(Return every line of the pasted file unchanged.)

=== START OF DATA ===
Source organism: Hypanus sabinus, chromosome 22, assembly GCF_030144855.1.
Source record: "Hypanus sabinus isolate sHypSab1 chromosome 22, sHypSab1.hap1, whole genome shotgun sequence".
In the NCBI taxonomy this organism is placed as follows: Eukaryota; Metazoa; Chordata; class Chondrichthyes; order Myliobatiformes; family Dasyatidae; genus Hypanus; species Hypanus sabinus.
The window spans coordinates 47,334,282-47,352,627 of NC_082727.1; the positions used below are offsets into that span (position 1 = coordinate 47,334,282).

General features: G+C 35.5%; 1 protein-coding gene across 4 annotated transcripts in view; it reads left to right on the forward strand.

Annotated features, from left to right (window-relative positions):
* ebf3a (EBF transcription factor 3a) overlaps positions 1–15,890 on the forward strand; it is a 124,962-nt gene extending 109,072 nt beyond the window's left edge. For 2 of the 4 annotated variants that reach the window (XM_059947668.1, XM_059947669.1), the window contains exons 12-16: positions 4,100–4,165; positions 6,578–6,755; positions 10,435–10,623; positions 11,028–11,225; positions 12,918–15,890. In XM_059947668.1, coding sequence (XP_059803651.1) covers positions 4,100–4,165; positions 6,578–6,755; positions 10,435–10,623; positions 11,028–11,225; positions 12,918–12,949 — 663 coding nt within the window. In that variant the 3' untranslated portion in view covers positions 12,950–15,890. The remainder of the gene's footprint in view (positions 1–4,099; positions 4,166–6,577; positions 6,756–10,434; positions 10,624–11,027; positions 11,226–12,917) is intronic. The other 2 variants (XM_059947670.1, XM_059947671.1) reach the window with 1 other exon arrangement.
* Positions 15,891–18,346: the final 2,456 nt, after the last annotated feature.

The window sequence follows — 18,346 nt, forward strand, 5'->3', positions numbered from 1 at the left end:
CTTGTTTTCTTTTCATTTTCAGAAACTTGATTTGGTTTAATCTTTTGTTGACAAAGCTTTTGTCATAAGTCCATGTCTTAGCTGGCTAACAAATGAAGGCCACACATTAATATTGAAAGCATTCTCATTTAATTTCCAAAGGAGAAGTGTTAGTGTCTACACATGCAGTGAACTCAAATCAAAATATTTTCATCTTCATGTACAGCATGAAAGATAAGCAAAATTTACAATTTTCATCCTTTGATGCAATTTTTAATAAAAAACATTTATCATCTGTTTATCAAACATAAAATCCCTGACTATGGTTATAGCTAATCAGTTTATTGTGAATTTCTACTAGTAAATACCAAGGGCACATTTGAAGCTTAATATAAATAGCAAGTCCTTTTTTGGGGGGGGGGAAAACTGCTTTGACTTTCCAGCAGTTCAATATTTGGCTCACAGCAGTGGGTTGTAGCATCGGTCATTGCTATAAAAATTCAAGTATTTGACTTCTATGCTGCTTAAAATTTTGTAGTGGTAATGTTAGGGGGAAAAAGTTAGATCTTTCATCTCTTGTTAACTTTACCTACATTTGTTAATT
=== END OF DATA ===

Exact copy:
Source organism: Hypanus sabinus, chromosome 22, assembly GCF_030144855.1.
Source record: "Hypanus sabinus isolate sHypSab1 chromosome 22, sHypSab1.hap1, whole genome shotgun sequence".
In the NCBI taxonomy this organism is placed as follows: Eukaryota; Metazoa; Chordata; class Chondrichthyes; order Myliobatiformes; family Dasyatidae; genus Hypanus; species Hypanus sabinus.
The window spans coordinates 47,334,282-47,352,627 of NC_082727.1; the positions used below are offsets into that span (position 1 = coordinate 47,334,282).

General features: G+C 35.5%; 1 protein-coding gene across 4 annotated transcripts in view; it reads left to right on the forward strand.

Annotated features, from left to right (window-relative positions):
* ebf3a (EBF transcription factor 3a) overlaps positions 1–15,890 on the forward strand; it is a 124,962-nt gene extending 109,072 nt beyond the window's left edge. For 2 of the 4 annotated variants that reach the window (XM_059947668.1, XM_059947669.1), the window contains exons 12-16: positions 4,100–4,165; positions 6,578–6,755; positions 10,435–10,623; positions 11,028–11,225; positions 12,918–15,890. In XM_059947668.1, coding sequence (XP_059803651.1) covers positions 4,100–4,165; positions 6,578–6,755; positions 10,435–10,623; positions 11,028–11,225; positions 12,918–12,949 — 663 coding nt within the window. In that variant the 3' untranslated portion in view covers positions 12,950–15,890. The remainder of the gene's footprint in view (positions 1–4,099; positions 4,166–6,577; positions 6,756–10,434; positions 10,624–11,027; positions 11,226–12,917) is intronic. The other 2 variants (XM_059947670.1, XM_059947671.1) reach the window with 1 other exon arrangement.
* Positions 15,891–18,346: the final 2,456 nt, after the last annotated feature.

The window sequence follows — 18,346 nt, forward strand, 5'->3', positions numbered from 1 at the left end:
CTTGTTTTCTTTTCATTTTCAGAAACTTGATTTGGTTTAATCTTTTGTTGACAAAGCTTTTGTCATAAGTCCATGTCTTAGCTGGCTAACAAATGAAGGCCACACATTAATATTGAAAGCATTCTCATTTAATTTCCAAAGGAGAAGTGTTAGTGTCTACACATGCAGTGAACTCAAATCAAAATATTTTCATCTTCATGTACAGCATGAAAGATAAGCAAAATTTACAATTTTCATCCTTTGATGCAATTTTTAATAAAAAACATTTATCATCTGTTTATCAAACATAAAATCCCTGACTATGGTTATAGCTAATCAGTTTATTGTGAATTTCTACTAGTAAATACCAAGGGCACATTTGAAGCTTAATATAAATAGCAAGTCCTTTTTTGGGGGGGGGGAAAACTGCTTTGACTTTCCAGCAGTTCAATATTTGGCTCACAGCAGTGGGTTGTAGCATCGGTCATTGCTATAAAAATTCAAGTATTTGACTTCTATGCTGCTTAAAATTTTGTAGTGGTAATGTTAGGGGGAAAAAGTTAGATCTTTCATCTCTTGTTAACTTTACCTACATTTGTTAATT